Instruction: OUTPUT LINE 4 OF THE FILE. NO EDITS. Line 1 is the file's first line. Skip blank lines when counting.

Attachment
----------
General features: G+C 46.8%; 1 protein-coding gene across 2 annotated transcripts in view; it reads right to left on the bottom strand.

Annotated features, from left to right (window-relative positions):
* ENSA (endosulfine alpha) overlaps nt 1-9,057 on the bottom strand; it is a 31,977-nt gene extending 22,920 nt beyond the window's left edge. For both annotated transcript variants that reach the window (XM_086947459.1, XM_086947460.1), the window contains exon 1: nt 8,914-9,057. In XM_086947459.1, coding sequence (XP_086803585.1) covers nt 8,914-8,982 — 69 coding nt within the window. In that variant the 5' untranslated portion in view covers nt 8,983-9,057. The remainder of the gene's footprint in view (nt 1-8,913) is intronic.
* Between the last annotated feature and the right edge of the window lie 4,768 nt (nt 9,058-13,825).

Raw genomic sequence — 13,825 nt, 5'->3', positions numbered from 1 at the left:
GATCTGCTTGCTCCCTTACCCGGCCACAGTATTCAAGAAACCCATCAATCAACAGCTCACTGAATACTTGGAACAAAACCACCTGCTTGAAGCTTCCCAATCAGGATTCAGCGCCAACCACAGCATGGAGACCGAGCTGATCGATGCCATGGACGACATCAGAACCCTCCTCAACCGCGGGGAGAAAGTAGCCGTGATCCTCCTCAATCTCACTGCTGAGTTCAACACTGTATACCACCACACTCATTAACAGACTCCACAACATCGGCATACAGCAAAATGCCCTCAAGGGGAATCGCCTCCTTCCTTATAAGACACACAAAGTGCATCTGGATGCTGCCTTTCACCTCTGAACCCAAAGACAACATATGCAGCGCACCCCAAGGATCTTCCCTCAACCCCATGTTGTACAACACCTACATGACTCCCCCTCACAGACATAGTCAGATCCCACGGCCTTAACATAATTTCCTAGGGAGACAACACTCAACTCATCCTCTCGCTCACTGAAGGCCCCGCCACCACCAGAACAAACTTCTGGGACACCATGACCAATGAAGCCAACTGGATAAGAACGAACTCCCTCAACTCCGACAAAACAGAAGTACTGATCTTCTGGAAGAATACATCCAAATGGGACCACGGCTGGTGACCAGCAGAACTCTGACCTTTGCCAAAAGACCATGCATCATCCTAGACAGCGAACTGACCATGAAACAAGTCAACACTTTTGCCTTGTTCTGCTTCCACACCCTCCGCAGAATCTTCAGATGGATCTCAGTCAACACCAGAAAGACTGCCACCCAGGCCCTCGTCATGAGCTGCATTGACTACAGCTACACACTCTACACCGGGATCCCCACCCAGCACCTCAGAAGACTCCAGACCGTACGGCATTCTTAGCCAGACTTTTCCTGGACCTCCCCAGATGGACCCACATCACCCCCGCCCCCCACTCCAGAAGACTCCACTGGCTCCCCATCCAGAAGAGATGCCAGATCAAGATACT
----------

* Between the last annotated feature and the right edge of the window lie 4,768 nt (nt 9,058-13,825).